A day in the life of a dairy farmer

Dairy farming is hard work. It takes consistent dedication to our animals and their wellbeing. Opening the creamery in 2016 to process our own milk was a big step for our family business, and its progress relies on the success of our family farm

In the life of a dairy farmer, no two days are the same. We adapt to changes and curve balls thrown at us throughout our day. With that in mind, this timeline shows what a day might look like for Dan and Debbie start to finish.


8:30 a.m. Rise and shine! When Debbie first wake up she typically will eat breakfast and tackle a few house chores first: laundry, dishes, preparing a meal for lunch and dinner. When 9:30 am rolls around, Dan wakes up and gets ready to head out for the first milking.


9:30 a.m. Now it’s time to milk the cows! Each cow spends about 10-15 minutes in the milking parlor, but depending on the size of the milking parlor and how many cows need to be milked, it can take the farmers several hours to finish milking. Her at Dan and Debbie’s family farm, we have 150 Holstein cows who are milked in a swing-16 parlor. This means that there are 16 cows on each side, allowing 16 cows to be milked on one side while the others are cleaned and prepped.


9:45 a.m. While Debbie begins milking the cows, Dan starts cleaning out the barn before taking care of other things around the farm.


12:30 p.m. After the cows have been milked it’s time to take care of the calves. We typically have anywhere from 18-30 calves at one time. Almost all need to be bottle fed, watered and fed grain and hay.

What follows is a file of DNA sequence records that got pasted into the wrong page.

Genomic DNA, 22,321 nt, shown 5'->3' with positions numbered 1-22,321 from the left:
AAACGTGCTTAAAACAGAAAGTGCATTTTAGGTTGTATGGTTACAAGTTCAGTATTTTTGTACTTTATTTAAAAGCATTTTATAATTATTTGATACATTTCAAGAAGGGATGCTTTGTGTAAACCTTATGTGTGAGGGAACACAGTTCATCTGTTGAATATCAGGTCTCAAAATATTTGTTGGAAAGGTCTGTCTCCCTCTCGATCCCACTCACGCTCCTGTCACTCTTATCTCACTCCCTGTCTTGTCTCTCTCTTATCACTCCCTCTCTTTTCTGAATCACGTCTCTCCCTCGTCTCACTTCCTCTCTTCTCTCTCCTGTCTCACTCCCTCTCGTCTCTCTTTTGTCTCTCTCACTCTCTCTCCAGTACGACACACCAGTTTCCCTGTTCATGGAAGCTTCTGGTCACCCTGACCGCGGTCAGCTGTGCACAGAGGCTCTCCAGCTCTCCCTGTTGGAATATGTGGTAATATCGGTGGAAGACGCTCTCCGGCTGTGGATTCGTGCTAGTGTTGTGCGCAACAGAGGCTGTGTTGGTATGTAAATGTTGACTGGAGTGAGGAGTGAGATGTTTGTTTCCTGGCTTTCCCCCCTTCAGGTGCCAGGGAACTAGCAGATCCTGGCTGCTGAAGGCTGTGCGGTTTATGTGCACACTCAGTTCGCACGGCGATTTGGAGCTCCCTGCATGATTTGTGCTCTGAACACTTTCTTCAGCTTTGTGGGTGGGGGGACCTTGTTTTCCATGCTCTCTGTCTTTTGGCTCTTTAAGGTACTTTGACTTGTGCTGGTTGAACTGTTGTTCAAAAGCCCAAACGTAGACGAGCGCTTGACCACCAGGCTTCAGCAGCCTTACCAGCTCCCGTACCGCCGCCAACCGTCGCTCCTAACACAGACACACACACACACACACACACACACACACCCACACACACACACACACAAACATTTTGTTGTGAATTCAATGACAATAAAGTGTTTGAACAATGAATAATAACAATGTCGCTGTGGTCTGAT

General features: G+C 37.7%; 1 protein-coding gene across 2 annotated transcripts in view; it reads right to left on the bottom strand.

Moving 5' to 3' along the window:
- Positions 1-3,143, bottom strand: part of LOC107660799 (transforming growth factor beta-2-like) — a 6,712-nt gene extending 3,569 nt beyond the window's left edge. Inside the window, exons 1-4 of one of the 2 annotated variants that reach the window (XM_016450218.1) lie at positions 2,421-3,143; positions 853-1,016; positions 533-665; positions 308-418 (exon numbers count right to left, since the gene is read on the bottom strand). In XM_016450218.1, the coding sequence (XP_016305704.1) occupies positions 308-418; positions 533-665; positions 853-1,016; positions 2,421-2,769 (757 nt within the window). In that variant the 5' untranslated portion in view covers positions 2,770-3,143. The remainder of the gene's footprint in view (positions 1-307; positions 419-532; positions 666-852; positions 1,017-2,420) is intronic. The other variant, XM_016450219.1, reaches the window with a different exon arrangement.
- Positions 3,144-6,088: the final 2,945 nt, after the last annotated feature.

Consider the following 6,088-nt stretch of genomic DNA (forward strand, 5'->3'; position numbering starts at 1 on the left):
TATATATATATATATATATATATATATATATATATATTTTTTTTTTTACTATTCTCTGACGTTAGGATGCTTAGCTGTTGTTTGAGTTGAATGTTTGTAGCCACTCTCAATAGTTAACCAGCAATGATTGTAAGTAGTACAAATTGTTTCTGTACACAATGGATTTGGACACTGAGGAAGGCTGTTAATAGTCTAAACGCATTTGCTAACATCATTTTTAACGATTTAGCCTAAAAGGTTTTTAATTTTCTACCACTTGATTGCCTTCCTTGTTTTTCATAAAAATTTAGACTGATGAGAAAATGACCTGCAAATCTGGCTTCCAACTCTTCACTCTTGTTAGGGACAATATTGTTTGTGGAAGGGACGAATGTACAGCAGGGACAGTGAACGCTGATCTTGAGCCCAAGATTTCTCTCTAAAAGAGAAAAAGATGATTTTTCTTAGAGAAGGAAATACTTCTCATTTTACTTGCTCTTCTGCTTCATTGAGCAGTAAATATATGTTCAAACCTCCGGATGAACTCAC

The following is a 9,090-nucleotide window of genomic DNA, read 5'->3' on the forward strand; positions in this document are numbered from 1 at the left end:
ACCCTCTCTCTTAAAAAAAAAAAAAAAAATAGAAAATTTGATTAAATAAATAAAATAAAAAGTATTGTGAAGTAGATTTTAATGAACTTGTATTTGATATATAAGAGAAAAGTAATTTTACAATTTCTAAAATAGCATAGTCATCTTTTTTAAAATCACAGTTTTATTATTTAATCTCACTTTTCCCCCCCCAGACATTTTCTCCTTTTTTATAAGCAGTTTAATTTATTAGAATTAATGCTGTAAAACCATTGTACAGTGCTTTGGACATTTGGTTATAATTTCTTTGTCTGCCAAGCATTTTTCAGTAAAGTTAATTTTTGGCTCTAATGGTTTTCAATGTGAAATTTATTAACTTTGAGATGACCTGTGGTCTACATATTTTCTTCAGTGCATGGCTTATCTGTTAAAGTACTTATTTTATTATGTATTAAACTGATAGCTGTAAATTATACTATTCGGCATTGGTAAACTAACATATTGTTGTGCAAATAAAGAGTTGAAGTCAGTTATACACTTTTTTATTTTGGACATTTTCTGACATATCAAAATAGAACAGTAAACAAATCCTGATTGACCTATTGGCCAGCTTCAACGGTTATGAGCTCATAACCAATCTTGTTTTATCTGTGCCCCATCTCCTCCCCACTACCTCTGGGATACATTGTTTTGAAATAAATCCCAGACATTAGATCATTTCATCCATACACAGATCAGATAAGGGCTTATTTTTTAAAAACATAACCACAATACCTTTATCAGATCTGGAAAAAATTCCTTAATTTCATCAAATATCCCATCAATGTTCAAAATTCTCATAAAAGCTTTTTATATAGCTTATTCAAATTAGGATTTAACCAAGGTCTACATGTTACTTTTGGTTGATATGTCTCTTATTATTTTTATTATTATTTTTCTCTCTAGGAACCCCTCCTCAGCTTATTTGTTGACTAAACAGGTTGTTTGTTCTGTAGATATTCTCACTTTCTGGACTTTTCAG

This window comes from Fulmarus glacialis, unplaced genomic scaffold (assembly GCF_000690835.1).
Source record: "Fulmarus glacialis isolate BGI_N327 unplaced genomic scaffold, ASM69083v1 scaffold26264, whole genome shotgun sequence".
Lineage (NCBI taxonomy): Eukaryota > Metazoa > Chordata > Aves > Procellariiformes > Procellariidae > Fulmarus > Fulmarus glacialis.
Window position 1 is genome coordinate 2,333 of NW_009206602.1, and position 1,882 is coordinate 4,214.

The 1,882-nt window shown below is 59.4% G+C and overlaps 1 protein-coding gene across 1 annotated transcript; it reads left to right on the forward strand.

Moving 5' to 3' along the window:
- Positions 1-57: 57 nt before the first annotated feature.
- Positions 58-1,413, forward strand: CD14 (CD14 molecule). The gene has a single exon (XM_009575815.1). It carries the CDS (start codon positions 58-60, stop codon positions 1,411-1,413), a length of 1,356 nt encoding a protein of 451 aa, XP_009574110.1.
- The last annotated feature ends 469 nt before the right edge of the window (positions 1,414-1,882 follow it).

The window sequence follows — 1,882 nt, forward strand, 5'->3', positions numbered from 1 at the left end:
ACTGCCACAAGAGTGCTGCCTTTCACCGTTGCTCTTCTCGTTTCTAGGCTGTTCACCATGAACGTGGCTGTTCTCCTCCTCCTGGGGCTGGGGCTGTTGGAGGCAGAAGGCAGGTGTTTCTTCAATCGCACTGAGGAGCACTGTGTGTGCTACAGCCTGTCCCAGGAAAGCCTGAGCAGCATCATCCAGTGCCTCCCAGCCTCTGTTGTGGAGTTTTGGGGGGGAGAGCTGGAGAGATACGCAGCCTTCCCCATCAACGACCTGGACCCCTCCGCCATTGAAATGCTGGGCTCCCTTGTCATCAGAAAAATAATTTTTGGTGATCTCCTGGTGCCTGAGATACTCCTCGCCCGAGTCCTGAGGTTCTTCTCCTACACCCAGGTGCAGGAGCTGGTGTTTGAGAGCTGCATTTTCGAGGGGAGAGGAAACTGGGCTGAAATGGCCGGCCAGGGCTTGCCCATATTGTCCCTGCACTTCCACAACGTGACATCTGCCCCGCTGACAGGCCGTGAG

1:00 p.m. The milk truck arrives! Dan will load up the milk truck with the milk that needs to be taken to the creamery.


1:30 p.m. Time to make fresh dairy products! After all of the farm chores are done, Debbie grabs a quick bite to eat then heads over to the creamery to make ice cream or bag cheese curds, while Dan continues doing routine maintenance on the farm the remainder of the day.


2:00 p.m. It’s chow time. Tyler has spent the last few hours mixing up our special nutritious blend for the cows and is now distributing it to the cows.


5:30 p.m. After spending the last few hours at the creamery, it’s time to head home and check the group of pregnant cows to see if they had any calves. If a cow is having trouble giving birth, we have to play midwife.


6:30 p.m. We have a new baby calf! It’s time to feed the calf her first bottle of colostrum. Colostrum has a lot of antibodies in it that help boost the baby’s immune system.


7:00 p.m. It’s dinner time for Dan and Debbie. It’s also time for them to do any book work or pay bills. Giving them a little time for a short nap before going back out to milk for the second time today!


9:30 p.m. Round two of milking. Dan and Debbie head out to the parlor to milk the cows again.

Now we know what you’re thinking: 9:30 at night, that seems late. When Dan and Debbie’ started milking cows, their six children were young and in sports and extracurricular activities. They never wanted to miss an athletic event or activity in the evening, so this 12-hour milking rotation worked the best!


12:30 p.m. Milking is over. Time to clean up the parlor and feed the baby calves again.


2:00 a.m. Time to head inside to grab a midnight snack before heading to bed for the night!

  • Posted by Josie Rozum
  • On January 19, 2018
Tags: cows, Creamery, dairy, farm, farmer, milk